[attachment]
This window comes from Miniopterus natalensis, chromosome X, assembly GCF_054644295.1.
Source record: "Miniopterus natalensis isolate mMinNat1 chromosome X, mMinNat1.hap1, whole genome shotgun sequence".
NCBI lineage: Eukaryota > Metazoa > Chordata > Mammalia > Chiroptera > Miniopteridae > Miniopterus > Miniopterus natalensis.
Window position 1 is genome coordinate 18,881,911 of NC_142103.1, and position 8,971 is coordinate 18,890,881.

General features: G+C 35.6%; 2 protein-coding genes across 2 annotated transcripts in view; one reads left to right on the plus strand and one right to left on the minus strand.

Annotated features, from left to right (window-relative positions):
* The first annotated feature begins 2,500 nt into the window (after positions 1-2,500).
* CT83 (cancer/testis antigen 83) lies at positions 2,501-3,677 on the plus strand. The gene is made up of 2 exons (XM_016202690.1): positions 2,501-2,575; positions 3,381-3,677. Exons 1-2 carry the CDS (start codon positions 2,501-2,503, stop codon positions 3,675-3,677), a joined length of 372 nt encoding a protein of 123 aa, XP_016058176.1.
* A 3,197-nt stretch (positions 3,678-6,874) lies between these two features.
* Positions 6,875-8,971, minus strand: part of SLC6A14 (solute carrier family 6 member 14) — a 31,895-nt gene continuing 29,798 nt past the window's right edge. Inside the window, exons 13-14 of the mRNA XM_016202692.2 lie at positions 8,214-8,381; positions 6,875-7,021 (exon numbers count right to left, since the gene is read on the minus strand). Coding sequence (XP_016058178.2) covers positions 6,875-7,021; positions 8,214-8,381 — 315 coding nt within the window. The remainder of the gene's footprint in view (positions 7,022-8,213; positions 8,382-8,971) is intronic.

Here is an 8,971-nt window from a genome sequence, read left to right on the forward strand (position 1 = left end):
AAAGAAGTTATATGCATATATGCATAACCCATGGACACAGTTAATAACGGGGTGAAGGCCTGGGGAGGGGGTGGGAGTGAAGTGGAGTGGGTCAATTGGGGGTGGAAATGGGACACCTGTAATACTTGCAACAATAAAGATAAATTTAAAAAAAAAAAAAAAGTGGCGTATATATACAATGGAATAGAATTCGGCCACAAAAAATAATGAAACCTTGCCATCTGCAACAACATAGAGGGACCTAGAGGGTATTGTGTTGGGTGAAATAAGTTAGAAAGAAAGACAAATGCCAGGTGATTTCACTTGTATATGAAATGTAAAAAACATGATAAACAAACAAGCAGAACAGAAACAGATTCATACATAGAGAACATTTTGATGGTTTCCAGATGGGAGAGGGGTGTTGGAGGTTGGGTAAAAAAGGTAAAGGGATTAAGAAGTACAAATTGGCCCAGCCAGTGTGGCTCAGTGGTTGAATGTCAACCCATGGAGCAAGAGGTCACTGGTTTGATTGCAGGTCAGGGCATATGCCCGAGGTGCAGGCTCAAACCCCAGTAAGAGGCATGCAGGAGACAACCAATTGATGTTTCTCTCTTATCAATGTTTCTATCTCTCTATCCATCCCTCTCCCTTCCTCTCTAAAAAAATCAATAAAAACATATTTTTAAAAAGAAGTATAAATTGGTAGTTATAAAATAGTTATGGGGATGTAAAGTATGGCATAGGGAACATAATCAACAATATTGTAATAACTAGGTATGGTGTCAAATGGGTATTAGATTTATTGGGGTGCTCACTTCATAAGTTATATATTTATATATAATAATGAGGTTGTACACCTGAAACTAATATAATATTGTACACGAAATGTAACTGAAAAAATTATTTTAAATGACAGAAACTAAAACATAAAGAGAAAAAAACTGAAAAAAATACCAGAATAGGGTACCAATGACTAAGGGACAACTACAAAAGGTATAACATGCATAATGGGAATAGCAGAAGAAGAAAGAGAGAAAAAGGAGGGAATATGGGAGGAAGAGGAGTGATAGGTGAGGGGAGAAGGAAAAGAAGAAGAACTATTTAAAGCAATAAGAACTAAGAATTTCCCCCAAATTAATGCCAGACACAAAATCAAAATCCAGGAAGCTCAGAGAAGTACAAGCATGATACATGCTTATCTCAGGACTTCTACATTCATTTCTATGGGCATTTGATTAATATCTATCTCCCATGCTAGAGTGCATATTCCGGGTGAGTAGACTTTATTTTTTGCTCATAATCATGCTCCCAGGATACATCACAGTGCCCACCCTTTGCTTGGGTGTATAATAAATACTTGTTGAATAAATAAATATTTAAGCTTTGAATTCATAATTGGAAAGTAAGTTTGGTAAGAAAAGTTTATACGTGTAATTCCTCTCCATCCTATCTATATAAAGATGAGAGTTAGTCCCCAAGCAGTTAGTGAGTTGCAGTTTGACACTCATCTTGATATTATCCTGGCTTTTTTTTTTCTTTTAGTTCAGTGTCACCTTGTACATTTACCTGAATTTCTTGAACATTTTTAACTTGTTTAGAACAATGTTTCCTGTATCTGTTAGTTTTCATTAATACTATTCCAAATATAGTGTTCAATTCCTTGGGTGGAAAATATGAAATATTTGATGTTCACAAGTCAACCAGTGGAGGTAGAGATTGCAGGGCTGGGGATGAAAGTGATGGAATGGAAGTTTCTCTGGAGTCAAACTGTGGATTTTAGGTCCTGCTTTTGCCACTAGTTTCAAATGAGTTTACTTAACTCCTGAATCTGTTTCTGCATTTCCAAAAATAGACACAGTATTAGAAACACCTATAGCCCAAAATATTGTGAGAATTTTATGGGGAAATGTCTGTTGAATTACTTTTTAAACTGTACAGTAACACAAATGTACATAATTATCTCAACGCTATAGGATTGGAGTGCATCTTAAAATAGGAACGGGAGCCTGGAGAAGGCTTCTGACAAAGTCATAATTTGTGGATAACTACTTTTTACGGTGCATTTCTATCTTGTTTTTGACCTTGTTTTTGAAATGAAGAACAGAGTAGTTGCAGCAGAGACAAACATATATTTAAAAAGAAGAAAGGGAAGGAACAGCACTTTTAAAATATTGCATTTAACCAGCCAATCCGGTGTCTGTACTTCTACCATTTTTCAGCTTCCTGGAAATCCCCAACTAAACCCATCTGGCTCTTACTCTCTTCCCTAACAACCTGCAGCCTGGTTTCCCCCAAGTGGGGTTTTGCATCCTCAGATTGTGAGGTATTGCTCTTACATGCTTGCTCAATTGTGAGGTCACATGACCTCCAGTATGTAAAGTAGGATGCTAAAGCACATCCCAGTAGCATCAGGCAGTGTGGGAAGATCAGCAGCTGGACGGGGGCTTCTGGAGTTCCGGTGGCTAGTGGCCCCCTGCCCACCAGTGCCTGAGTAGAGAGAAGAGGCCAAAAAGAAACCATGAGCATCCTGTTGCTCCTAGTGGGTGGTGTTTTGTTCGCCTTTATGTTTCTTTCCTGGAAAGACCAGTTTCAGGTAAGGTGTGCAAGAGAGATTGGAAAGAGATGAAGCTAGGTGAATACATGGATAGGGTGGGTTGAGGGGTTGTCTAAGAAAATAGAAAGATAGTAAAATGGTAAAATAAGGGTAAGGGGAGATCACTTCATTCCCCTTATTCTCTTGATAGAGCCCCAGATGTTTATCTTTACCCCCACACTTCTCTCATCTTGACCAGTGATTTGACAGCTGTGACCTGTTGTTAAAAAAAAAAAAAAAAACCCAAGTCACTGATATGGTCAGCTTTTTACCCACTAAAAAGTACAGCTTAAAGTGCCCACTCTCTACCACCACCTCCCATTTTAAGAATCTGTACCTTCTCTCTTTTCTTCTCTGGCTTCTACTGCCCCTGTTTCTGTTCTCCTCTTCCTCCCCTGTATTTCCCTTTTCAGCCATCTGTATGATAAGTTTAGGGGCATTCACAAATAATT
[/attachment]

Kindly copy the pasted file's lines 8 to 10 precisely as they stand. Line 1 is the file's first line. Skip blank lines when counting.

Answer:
* CT83 (cancer/testis antigen 83) lies at positions 2,501-3,677 on the plus strand. The gene is made up of 2 exons (XM_016202690.1): positions 2,501-2,575; positions 3,381-3,677. Exons 1-2 carry the CDS (start codon positions 2,501-2,503, stop codon positions 3,675-3,677), a joined length of 372 nt encoding a protein of 123 aa, XP_016058176.1.
* A 3,197-nt stretch (positions 3,678-6,874) lies between these two features.
* Positions 6,875-8,971, minus strand: part of SLC6A14 (solute carrier family 6 member 14) — a 31,895-nt gene continuing 29,798 nt past the window's right edge. Inside the window, exons 13-14 of the mRNA XM_016202692.2 lie at positions 8,214-8,381; positions 6,875-7,021 (exon numbers count right to left, since the gene is read on the minus strand). Coding sequence (XP_016058178.2) covers positions 6,875-7,021; positions 8,214-8,381 — 315 coding nt within the window. The remainder of the gene's footprint in view (positions 7,022-8,213; positions 8,382-8,971) is intronic.